In Euclidean geometry, the dot product, length, and angle are related. For a vector a, the dot product a · a is the square of the length of a, or

$|\mathbf{a}| = \sqrt{\mathbf{a} \cdot \mathbf{a}}$

where |a| denotes the length (magnitude) of a. More generally, if b is another vector

$\mathbf{a} \cdot \mathbf{b} = |\mathbf{a}| \, |\mathbf{b}| \cos \theta \,$

where

|a| and |b| denote the length of a and b
θ is the angle between them.

Thus, given two vectors, the angle between them can be found by rearranging the above formula:

$\theta = \arccos \left( \frac {\bold{a}\cdot\bold{b}} {|\bold{a}||\bold{b}|}\right).$

As the cosine of 90° is zero, the dot product of two orthogonal vectors is always zero:

$\text{If } \mathbf{a} \perp \mathbf{b} \text{, then } \mathbf{a} \cdot \mathbf{b} = 0.$

Moreover, two vectors can be considered orthogonal if and only if their dot product is zero, and they have non-null length. This property provides a simple method to test the condition of orthogonality.

Sometimes these properties are also used for defining the dot product, especially in 2 and 3 dimensions; this definition is equivalent to the above one. For higher dimensions the formula can be used to define the concept of angle.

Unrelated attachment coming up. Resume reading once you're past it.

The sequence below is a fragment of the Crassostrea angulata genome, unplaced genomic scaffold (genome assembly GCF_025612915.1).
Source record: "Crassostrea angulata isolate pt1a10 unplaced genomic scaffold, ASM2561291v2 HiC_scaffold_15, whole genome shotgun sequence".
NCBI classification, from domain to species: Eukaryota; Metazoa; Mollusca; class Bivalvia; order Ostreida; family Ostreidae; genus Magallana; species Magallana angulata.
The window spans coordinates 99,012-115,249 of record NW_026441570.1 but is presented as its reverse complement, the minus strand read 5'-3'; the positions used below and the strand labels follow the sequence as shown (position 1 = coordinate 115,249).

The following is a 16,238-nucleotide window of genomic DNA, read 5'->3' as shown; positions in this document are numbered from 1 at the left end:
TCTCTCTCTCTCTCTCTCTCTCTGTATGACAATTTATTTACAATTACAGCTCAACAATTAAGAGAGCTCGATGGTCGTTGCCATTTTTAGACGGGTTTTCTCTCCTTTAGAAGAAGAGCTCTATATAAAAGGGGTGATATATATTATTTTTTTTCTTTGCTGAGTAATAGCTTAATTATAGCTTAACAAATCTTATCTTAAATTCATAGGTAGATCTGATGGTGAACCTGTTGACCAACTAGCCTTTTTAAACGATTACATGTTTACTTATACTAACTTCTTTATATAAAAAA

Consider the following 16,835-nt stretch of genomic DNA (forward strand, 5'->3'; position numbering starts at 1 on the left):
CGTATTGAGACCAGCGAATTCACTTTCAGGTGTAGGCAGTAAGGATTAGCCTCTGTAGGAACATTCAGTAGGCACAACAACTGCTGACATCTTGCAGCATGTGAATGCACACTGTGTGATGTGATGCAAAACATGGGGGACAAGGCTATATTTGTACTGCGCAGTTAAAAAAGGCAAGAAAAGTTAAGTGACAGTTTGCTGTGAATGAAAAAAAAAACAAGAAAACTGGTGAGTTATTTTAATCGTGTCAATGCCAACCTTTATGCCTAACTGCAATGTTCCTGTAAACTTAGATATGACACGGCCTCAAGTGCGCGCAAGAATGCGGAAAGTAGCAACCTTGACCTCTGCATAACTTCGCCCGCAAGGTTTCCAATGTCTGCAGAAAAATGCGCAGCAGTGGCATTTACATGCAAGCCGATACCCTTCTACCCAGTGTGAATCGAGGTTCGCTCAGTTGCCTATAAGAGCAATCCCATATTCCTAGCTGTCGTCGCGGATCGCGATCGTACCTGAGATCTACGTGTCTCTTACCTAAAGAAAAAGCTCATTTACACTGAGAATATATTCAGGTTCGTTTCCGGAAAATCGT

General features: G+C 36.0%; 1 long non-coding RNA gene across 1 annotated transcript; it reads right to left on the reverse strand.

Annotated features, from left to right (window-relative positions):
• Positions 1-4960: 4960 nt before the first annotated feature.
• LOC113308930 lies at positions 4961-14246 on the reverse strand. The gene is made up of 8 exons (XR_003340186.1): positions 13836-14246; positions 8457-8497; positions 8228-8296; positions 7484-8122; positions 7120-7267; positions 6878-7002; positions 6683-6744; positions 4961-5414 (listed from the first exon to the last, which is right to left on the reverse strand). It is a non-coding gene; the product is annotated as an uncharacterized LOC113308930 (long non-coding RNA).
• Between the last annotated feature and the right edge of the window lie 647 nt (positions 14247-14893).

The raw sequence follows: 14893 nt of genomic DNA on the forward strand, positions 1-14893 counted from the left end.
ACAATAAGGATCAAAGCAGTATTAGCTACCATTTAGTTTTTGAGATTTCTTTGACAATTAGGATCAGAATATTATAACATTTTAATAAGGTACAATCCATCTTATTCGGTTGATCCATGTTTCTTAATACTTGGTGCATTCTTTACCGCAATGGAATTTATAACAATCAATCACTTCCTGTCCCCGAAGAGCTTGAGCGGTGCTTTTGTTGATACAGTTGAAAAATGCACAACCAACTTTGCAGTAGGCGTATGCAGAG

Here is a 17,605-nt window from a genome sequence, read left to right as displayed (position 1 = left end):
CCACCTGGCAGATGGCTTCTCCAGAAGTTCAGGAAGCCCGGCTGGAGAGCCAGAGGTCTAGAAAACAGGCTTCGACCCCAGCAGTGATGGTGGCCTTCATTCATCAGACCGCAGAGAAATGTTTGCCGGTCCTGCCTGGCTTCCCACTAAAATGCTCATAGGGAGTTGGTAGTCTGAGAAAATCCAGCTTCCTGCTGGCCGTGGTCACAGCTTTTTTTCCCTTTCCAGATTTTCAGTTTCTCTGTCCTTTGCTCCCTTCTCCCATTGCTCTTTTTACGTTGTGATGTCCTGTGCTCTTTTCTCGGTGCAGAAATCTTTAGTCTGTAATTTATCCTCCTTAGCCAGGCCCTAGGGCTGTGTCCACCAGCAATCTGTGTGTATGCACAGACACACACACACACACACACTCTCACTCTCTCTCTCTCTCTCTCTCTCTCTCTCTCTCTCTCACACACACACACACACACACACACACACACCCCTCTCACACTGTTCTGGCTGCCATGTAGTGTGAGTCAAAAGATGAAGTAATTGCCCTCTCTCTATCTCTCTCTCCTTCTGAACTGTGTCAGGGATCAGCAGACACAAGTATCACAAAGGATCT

The geometric properties rely on the basis being orthonormal, i.e. composed of vectors perpendicular to each other and having unit length.

### Scalar projection

If both a and b have length one (i.e. they are unit vectors), their dot product simply gives the cosine of the angle between them.

If only b is a unit vector, then the dot product a · b gives |a| cos(θ), i.e. the magnitude of the projection of a in the direction of b, with a minus sign if the direction is opposite. This is called the scalar projection of a onto b, or scalar component of a in the direction of b (see figure). This property of the dot product has several useful applications (for instance, see next section).

If neither a nor b is a unit vector, then the magnitude of the projection of a in the direction of b, for example, would be a · (b / |b|) as the unit vector in the direction of b is b / |b|.